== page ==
Mutual communication between optic lobes and constant light affect developing circadian system in the cricket, Gryllus bimaculatus

Kenji Tomioka, Yoshihiko Chiba

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1 Citation (Scopus)

Abstract

1. 1. Constant lighting conditions and mutual communication between bilaterally paired optic lobes during post-embryonic development were found to affect adult circadian rhythms in the cricket, Gryllus bimaculatus. 2. 2. The average free-running period (i) of adult locomotor activity of animals that had been kept in constant light (LL) after unilateral removal of the optic lobe-compound eye complex at 7th instar stage (SIP animals) was significantly longer than that of animals treated in the same way after blinding the remaining pacemaker by removal of the compound eye (SBP animals). 3. 3. In animals that had been kept in LL after unilateral compound eye removal at 7th instar and that were subsequently subjected to removal of the optic lobe on either side as adults, average T and the ratios of active phase and inactive phase were intermediate between those of SIP and SBP animals. 4. 4. The results suggest that the circadian parameters of the developing pacemaker are affected by the mutual communication between the optic lobes as well as by the external lighting condition.

Original languageEnglish
Pages (from-to)253-258
Number of pages6
JournalComparative Biochemistry and Physiology -- Part A: Physiology
Volume102
Issue number2
DOIs
Publication statusPublished - 1992
Externally publishedYes

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Gryllidae
Optics
Animals
Communication
Light
Pacemakers
Lighting
Locomotion
Circadian Rhythm
Embryonic Development

ASJC Scopus subject areas

  • Physiology
  • Molecular Biology
  • Biochemistry

Cite this

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title = "Mutual communication between optic lobes and constant light affect developing circadian system in the cricket, Gryllus bimaculatus",
abstract = "1. 1. Constant lighting conditions and mutual communication between bilaterally paired optic lobes during post-embryonic development were found to affect adult circadian rhythms in the cricket, Gryllus bimaculatus. 2. 2. The average free-running period (i) of adult locomotor activity of animals that had been kept in constant light (LL) after unilateral removal of the optic lobe-compound eye complex at 7th instar stage (SIP animals) was significantly longer than that of animals treated in the same way after blinding the remaining pacemaker by removal of the compound eye (SBP animals). 3. 3. In animals that had been kept in LL after unilateral compound eye removal at 7th instar and that were subsequently subjected to removal of the optic lobe on either side as adults, average T and the ratios of active phase and inactive phase were intermediate between those of SIP and SBP animals. 4. 4. The results suggest that the circadian parameters of the developing pacemaker are affected by the mutual communication between the optic lobes as well as by the external lighting condition.",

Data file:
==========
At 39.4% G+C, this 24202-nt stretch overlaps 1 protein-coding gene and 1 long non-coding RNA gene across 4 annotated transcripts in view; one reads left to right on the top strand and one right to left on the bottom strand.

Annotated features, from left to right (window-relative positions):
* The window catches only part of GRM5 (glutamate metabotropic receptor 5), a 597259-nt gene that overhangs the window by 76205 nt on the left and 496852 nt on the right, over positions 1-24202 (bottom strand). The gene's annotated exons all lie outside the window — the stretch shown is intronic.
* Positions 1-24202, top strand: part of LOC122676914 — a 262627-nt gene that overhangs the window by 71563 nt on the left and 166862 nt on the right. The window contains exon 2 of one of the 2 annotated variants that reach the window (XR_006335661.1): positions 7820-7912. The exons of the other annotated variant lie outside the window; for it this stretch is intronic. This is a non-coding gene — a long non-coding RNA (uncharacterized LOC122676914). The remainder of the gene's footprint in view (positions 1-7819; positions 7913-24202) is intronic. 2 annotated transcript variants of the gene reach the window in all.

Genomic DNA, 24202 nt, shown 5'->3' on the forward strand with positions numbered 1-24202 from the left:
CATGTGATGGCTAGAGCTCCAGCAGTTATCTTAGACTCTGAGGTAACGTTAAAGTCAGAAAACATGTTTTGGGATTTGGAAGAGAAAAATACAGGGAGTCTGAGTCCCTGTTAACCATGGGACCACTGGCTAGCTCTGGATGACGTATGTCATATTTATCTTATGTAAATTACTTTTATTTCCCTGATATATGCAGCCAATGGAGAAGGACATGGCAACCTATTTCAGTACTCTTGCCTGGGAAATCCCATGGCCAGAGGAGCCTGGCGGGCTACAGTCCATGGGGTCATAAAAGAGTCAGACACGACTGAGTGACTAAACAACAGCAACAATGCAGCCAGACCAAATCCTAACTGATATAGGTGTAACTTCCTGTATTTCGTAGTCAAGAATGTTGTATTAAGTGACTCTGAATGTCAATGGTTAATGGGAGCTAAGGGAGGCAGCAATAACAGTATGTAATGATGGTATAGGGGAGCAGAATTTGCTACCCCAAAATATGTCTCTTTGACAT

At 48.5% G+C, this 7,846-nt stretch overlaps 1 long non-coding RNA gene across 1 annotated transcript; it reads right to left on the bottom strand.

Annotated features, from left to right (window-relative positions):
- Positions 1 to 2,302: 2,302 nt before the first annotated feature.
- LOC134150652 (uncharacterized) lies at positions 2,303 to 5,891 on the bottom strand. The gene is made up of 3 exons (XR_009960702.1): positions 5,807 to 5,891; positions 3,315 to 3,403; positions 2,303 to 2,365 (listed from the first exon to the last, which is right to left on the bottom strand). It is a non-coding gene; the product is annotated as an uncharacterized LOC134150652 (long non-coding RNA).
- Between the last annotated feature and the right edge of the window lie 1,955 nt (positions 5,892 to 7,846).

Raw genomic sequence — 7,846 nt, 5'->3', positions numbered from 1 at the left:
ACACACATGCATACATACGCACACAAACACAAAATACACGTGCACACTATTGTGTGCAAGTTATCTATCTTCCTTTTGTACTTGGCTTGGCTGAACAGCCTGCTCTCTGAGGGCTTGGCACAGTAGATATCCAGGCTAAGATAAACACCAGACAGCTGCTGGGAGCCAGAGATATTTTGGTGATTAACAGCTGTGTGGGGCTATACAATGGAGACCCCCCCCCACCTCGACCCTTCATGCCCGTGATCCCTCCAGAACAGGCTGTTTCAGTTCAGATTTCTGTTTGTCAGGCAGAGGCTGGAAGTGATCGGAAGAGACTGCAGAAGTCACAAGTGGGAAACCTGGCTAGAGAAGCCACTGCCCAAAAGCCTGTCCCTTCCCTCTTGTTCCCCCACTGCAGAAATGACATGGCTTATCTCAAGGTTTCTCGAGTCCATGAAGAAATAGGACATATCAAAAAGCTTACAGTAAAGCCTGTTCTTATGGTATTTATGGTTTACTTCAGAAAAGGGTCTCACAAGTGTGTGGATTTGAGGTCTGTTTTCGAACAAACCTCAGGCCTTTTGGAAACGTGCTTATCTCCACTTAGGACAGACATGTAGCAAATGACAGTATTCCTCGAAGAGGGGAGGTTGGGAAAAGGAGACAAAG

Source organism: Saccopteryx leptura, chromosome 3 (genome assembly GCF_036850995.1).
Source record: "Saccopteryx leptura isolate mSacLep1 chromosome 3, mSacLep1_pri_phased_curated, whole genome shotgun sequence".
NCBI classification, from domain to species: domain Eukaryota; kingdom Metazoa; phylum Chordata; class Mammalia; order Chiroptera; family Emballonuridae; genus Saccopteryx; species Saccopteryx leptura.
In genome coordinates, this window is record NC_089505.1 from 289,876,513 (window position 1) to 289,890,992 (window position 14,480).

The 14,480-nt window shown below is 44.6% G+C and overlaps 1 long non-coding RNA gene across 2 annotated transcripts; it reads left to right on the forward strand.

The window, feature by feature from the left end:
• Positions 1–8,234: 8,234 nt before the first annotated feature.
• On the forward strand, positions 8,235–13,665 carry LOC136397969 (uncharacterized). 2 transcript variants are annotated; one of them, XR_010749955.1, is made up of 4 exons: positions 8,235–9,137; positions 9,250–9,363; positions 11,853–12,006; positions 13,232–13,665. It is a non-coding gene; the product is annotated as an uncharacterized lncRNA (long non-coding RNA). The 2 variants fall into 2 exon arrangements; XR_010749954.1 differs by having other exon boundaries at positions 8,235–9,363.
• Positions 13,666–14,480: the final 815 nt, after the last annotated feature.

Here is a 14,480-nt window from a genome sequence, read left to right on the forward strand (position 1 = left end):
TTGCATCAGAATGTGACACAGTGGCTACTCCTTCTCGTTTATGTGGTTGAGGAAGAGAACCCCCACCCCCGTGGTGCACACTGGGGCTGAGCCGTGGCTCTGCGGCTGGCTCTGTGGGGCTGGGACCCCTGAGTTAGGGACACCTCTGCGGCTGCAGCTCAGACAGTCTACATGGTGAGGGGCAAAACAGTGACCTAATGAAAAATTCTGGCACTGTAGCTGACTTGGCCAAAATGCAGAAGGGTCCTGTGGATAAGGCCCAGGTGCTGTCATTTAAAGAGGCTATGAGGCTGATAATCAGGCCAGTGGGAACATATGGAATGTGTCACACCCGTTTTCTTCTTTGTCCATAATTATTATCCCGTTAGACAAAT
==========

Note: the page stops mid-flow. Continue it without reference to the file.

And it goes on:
author = "Kenji Tomioka and Yoshihiko Chiba",
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AU - Tomioka, Kenji

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N2 - 1. 1. Constant lighting conditions and mutual communication between bilaterally paired optic lobes during post-embryonic development were found to affect adult circadian rhythms in the cricket, Gryllus bimaculatus. 2. 2. The average free-running period (i) of adult locomotor activity of animals that had been kept in constant light (LL) after unilateral removal of the optic lobe-compound eye complex at 7th instar stage (SIP animals) was significantly longer than that of animals treated in the same way after blinding the remaining pacemaker by removal of the compound eye (SBP animals). 3. 3. In animals that had been kept in LL after unilateral compound eye removal at 7th instar and that were subsequently subjected to removal of the optic lobe on either side as adults, average T and the ratios of active phase and inactive phase were intermediate between those of SIP and SBP animals. 4. 4. The results suggest that the circadian parameters of the developing pacemaker are affected by the mutual communication between the optic lobes as well as by the external lighting condition.

AB - 1. 1. Constant lighting conditions and mutual communication between bilaterally paired optic lobes during post-embryonic development were found to affect adult circadian rhythms in the cricket, Gryllus bimaculatus. 2. 2. The average free-running period (i) of adult locomotor activity of animals that had been kept in constant light (LL) after unilateral removal of the optic lobe-compound eye complex at 7th instar stage (SIP animals) was significantly longer than that of animals treated in the same way after blinding the remaining pacemaker by removal of the compound eye (SBP animals). 3. 3. In animals that had been kept in LL after unilateral compound eye removal at 7th instar and that were subsequently subjected to removal of the optic lobe on either side as adults, average T and the ratios of active phase and inactive phase were intermediate between those of SIP and SBP animals. 4. 4. The results suggest that the circadian parameters of the developing pacemaker are affected by the mutual communication between the optic lobes as well as by the external lighting condition.

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